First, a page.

In the United Kingdom Public Safety Zones (PSZs) are established at the end of airport runways to limit the likelihood of members of the public on the ground dying as a result of air accidents.
What is the risk?
There is always a risk – which is extremely small when compared with the risk of deaths from other causes such as road accidents and illnesses. The level of risk increases close to runway ends – with the individual risk figure at the boundary of a PSZ being 1 in 100,000 years.
How do PSZs work?
PSZs have a defined boundary which is used to restrict development. Most types of development within the boundary would normally be refused – particularly if the development will draw more people into the PSZ. Within a smaller, higher risk, area within each PSZ there is a requirement for airports to purchase residential properties so that they are no longer occupied.
The western Public Safety Zone at London City Airport is shown on the map below – marked in red. The higher risk 1:10,000 risk contour is shown in blue.
Which Airports have Public Safety Zones?
Public Safety Zones are established for larger busier airports throughout the United Kingdom including Belfast International, Glasgow, Edinburgh, Prestwick, Heathrow, Southampton, Gatwick, East Midlands and London City airports. Not all licensed aerodromes have PSZs – nor do military airbases.
Why are PSZs triangular?
PSZs boundaries define the area where aircraft are most likely to hit the ground beyond the runway. The risk arises due to both departing and landing aircraft. In normal flight these aircraft follow the extended runway centre-line. Most aircraft accidents occur close to the runway threshold with the likelihood of accident increasing closer to the runway threshold. Risk contour modelling – which is based on historical accident data – results in a triangular PSZ with the widest end being closest to the airport.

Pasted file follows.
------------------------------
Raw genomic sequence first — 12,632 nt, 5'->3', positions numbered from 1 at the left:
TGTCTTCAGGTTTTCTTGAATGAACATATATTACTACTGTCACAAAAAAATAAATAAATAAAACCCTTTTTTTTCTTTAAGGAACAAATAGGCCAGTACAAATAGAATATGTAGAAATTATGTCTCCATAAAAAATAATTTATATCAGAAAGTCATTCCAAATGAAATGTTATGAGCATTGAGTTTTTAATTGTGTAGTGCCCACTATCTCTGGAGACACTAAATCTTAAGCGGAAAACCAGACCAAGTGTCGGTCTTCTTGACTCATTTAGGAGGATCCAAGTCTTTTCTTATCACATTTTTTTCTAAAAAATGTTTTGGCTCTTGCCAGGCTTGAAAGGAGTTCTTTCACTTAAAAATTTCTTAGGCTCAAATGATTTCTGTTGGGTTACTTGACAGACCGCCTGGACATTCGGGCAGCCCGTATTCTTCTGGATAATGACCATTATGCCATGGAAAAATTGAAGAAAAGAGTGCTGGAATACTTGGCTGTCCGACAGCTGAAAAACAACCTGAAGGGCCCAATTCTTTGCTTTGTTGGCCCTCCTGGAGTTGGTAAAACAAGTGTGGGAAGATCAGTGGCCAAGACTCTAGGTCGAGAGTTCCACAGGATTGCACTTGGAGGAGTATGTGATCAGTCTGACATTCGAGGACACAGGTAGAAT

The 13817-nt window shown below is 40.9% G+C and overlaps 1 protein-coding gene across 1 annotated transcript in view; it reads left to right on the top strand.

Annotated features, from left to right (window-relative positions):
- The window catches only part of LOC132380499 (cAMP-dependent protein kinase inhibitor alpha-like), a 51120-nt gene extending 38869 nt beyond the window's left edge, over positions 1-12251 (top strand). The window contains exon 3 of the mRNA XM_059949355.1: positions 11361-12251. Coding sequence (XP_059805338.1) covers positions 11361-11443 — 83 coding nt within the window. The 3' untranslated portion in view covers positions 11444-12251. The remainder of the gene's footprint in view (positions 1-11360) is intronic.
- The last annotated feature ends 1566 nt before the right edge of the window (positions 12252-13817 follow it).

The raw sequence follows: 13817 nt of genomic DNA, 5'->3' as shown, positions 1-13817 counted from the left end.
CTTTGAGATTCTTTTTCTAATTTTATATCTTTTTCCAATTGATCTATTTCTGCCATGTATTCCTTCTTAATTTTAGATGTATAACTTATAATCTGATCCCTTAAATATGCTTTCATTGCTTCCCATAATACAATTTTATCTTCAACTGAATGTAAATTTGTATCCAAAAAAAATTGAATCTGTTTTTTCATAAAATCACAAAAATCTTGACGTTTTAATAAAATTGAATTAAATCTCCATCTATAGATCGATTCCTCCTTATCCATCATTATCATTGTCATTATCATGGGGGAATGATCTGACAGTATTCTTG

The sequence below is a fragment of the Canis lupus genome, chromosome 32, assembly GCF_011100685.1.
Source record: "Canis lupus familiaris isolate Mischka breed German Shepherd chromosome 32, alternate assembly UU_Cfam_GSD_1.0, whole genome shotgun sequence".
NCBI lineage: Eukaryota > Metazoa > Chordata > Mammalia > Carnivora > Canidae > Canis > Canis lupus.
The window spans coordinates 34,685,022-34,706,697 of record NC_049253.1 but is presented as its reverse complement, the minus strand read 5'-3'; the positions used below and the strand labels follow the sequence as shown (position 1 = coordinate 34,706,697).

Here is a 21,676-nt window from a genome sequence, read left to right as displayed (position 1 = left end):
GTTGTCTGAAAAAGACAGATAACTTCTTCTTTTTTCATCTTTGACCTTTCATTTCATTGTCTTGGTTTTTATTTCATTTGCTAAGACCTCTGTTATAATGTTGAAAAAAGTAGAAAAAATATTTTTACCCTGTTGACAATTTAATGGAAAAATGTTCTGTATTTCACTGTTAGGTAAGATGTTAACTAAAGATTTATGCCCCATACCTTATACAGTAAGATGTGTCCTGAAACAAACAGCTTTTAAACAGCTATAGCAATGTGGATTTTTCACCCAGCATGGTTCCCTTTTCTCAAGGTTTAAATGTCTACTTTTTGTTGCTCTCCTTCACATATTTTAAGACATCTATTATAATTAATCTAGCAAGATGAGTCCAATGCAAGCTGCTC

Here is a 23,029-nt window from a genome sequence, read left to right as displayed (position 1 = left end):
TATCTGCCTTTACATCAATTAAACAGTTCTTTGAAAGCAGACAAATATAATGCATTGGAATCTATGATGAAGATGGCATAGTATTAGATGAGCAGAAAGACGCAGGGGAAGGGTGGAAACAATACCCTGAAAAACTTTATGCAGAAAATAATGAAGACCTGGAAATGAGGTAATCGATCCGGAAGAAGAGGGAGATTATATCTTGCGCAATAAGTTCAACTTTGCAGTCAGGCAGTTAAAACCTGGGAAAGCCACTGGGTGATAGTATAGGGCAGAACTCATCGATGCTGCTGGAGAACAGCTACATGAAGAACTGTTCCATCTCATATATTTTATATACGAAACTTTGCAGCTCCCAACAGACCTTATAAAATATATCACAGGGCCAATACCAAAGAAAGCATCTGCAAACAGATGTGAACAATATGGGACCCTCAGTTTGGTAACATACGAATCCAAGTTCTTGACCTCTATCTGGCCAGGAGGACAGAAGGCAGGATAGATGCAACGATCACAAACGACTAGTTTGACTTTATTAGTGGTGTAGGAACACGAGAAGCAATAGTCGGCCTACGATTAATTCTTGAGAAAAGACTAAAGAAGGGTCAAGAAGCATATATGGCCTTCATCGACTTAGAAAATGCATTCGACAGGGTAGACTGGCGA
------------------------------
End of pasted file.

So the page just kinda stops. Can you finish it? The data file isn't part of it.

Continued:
In 2010 Flight BA 38 (see below) hit the ground on Heathrow’s extended runway centre line 330 metres from the runway threshold.
Are PSZz and Obstacle Limitation Surfaces the same?
No they are not. PSZz exist to protect the public on the ground from aircraft whereas Obstacle Limitation Surfaces (OLSs) exist to protect aircraft from collision risk arising from buildings and structures.
Can I build outside Public Safety Zones?
Public Safety Zones are defined to restrict development within them by Department for Transport (DfT) Circular 01/2010. The Circular does not restrict development outside PSZs.
Can I build inside Public Safety Zones?
Some development is allowed – particularly if it will not result in concentrations of people being in the zone for long periods. New residential development is unlikely to be approved where as long term car parking may well be approved.
Where can I seek advice?
Pager Power are able to advise on proposed developments in the vicinity of PSZs. For more information please contact Mike Watson on 01787 319001.